how we fund the movement of ministering to adolescents needs to change.
With declining numbers in all of the categories that seem to matter, the reality is that there are so few winners and far too many losers.
We all need things in our life and vocation to change. And we are in the position to do something about it.
People, like you and me, are beginning to realize that it is up to us to make these changes instead of waiting for someone else. (Cough, be a leader. Cough, cough. Entropy. Cough, cough. I KNOW! Cough, cough.)
The Pain of Change
Actually changing things will cost you something. It might make people hate you. It will be messy. It might lead to your organization losing money or even closing. There’s a pretty good chance that you could get fired.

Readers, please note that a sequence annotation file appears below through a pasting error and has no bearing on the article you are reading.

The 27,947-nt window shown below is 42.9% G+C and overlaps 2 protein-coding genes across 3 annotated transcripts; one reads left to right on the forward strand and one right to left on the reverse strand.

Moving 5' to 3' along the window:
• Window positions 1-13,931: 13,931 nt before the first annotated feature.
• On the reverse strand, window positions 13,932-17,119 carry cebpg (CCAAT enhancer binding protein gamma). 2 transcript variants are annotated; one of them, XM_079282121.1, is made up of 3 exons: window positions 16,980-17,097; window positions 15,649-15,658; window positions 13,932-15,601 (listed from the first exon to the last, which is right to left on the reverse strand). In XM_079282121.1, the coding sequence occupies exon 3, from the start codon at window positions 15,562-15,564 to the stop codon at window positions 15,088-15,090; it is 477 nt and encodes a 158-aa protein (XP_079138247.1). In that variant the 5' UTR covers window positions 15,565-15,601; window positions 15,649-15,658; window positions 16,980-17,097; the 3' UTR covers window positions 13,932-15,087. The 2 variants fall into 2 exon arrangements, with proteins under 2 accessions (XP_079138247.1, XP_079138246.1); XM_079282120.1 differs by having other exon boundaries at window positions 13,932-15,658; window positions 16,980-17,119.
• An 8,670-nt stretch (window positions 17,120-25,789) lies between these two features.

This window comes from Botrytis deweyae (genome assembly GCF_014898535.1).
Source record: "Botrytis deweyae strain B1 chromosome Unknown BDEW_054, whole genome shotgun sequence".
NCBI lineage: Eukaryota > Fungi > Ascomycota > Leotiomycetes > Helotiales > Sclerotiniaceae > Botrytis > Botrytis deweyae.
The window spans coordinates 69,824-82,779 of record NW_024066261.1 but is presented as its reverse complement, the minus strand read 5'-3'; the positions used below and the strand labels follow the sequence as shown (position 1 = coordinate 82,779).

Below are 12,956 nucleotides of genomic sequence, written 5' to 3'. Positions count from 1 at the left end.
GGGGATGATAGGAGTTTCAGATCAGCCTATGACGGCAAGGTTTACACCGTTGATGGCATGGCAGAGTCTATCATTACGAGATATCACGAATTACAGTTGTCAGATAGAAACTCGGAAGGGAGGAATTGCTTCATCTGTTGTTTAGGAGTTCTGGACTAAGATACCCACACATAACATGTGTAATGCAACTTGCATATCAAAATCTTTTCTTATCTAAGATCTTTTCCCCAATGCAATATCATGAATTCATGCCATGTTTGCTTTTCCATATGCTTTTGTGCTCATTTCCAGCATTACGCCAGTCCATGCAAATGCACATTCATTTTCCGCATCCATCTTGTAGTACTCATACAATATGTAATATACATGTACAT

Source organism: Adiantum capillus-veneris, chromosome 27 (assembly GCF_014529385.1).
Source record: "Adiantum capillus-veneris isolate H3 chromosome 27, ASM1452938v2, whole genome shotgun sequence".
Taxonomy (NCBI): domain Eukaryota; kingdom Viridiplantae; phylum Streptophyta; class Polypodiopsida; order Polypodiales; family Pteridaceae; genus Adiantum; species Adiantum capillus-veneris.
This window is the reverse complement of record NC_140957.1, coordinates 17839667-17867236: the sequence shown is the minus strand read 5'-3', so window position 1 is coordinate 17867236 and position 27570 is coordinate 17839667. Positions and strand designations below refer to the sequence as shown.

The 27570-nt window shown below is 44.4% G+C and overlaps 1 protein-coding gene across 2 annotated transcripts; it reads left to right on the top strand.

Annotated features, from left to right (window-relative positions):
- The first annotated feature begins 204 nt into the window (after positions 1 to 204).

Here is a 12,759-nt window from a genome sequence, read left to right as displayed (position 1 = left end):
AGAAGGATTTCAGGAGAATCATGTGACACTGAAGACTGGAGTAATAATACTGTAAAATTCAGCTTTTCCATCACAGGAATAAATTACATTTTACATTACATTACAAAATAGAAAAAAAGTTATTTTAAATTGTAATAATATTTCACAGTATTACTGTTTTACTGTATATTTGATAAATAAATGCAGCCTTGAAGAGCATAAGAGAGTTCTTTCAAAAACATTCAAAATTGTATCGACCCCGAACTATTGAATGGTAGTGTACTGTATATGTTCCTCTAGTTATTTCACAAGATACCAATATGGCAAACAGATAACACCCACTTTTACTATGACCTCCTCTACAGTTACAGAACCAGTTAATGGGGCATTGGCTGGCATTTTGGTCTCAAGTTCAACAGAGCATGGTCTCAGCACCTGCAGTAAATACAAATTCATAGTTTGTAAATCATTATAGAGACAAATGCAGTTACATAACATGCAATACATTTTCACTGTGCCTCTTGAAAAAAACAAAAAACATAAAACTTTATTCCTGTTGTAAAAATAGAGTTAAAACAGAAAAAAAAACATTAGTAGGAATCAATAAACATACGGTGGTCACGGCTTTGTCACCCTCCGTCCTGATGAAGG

But I want to encourage you as you think about change. When you lead towards what you feel God is calling you to move towards… it’s always scary. It’s always full of fear. It’s always brought with some pain.
Sometimes in Scripture we need to read between the lines a little bit. I think of people like Noah going home and telling his wife he needed to build an ark and gather animals. I’m guessing he and his wife didn’t see eye to eye on that at first blush, something tells me he slept on the coach, and maybe it was a little while until she accepted the lunacy of her husbands vision. Rest assured… building an ark isn’t good for your sex life. Or I think about the Centurion in Acts… I’m sure it went well when his boss in Rome found out he and his entire house converted to the religion he was paid to squelch. I don’t think that guy got a raise. Or I think about the Peter on the day of Pentecost… I’m sure that his message of Jesus as the Christ went over like a pile of bricks. Remember, most of the people in the audience walked away saying he was drunk.